Emerging Health Threats Journal;
Formed before international negotiations of the revised International Health Regulations (IHR), the Middle East Consortium for Infectious Disease Surveillance (MECIDS) is a regional collaboration aimed at facilitating implementation of the revised IHR and, more broadly, improving the detection and control of infectious disease outbreaks among neighboring countries in an area of continuous dispute. Initially focused on enhancing foodborne disease surveillance, MECIDS has expanded the scope of its work to also include avian and pandemic influenza and other emerging and re-emerging infectious diseases. Here, we describe the history and governance of MECIDS, highlighting key achievements over the consortium's seven-year history, and discuss the future of MECIDS.
United Nations Environment Programme, Regional Office for West Asia;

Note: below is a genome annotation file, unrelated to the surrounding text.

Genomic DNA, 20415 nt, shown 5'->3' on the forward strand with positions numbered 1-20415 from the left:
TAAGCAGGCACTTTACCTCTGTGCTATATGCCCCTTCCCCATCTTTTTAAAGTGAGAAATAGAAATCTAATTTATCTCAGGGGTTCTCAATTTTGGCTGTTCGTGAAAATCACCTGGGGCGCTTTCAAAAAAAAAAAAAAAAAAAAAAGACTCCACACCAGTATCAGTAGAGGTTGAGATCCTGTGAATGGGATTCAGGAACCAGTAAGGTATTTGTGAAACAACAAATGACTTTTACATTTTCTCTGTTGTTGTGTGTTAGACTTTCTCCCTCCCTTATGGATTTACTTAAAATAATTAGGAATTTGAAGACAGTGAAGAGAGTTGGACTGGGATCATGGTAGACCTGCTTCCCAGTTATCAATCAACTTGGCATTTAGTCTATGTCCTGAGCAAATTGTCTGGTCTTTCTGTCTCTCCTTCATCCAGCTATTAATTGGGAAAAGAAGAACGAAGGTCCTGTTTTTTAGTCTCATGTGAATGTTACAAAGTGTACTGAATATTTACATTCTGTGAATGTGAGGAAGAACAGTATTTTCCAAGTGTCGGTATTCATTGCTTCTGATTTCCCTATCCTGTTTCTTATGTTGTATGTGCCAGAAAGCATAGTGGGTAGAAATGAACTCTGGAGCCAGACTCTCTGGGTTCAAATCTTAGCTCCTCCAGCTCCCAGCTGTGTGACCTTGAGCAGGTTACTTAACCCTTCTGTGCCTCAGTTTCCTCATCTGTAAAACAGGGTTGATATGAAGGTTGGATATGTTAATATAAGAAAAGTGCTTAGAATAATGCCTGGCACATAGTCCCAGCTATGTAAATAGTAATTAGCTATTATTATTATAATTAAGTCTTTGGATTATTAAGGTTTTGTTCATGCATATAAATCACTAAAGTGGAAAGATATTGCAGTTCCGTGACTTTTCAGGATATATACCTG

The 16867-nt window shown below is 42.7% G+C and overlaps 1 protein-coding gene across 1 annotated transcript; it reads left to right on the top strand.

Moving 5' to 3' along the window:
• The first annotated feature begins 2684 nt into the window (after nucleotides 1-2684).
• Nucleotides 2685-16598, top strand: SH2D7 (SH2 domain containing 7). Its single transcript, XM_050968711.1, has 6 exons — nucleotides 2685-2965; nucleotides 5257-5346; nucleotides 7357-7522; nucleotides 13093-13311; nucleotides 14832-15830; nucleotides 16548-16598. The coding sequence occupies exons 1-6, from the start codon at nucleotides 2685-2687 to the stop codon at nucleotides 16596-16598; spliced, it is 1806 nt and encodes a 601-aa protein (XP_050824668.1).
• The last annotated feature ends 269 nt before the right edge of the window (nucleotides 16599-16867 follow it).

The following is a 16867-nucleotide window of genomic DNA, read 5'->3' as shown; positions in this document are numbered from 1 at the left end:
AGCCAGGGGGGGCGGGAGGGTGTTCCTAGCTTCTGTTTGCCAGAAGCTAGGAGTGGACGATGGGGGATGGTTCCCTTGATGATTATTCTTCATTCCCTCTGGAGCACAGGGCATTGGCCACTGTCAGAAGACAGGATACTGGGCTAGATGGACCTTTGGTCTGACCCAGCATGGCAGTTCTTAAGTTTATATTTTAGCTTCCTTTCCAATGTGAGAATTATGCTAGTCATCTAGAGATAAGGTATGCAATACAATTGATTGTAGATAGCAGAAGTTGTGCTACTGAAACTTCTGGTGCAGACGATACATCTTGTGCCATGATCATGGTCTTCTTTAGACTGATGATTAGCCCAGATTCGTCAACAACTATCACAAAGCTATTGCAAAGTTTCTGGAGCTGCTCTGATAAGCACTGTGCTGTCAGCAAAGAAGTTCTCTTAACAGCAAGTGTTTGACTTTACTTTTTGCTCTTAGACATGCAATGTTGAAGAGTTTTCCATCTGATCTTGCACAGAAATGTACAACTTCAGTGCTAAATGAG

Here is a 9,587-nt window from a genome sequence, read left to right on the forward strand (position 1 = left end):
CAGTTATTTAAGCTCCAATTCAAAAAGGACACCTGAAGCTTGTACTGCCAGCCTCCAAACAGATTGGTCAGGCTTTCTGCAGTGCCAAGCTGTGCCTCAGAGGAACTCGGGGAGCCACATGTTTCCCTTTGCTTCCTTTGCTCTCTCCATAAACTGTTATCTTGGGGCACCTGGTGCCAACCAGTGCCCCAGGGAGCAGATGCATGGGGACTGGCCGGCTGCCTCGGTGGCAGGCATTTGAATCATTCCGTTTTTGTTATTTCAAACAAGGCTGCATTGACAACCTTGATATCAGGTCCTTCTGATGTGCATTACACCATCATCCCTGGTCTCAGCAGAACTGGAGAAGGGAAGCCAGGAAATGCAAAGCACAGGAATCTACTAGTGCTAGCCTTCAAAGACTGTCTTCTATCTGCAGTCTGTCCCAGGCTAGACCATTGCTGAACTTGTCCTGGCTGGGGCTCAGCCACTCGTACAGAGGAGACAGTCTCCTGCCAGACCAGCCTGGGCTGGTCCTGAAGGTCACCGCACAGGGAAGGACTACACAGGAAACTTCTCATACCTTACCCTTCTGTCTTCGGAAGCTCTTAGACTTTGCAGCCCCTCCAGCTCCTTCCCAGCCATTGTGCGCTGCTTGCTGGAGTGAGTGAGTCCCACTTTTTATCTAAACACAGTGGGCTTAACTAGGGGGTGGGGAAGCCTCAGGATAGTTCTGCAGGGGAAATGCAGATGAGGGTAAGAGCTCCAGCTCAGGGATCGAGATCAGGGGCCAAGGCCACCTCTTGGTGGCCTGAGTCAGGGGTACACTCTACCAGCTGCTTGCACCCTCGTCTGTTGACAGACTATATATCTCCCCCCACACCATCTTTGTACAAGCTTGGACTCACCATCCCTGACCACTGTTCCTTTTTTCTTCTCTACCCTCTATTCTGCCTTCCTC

The planet's oceans, seas and coastal areas provide goods and ecosystem services that are fundamental to human well-being, global food security and nutrition, international trade and economic development, climate regulation, storm protection, energy generation, waste absorption and recycling, recreation, and others. Coastal areas are home to a large percentage of the world's population and often depict above average rates of urbanization, economic development and population growth. Yet both globally and in the Arab region, these marine resources are at risk of irreversible damage to habitats, ecological functions, and biodiversity because of overfishing, climate change and ocean acidification, invasive species, pollution, unsustainable coastal area development and the unwanted impacts from the extraction of non-living ocean resources. Putting the uses of oceans and seas onto a sustainable path and adapting to climate change requires concerted and responsible actions across a wide range of actors and economic sectors. A regional approach to the sustainable use and conservation of marine resources is very much needed; what makes the issue more complex in the Arab region is the number of different marine eco-systems in the region. The region includes five main regional marine bodies of water, as highlighted in the Table 1. Each of these seas or oceans is guided by a regional conservation organization or programme, as well as a regional fisheries management arrangement.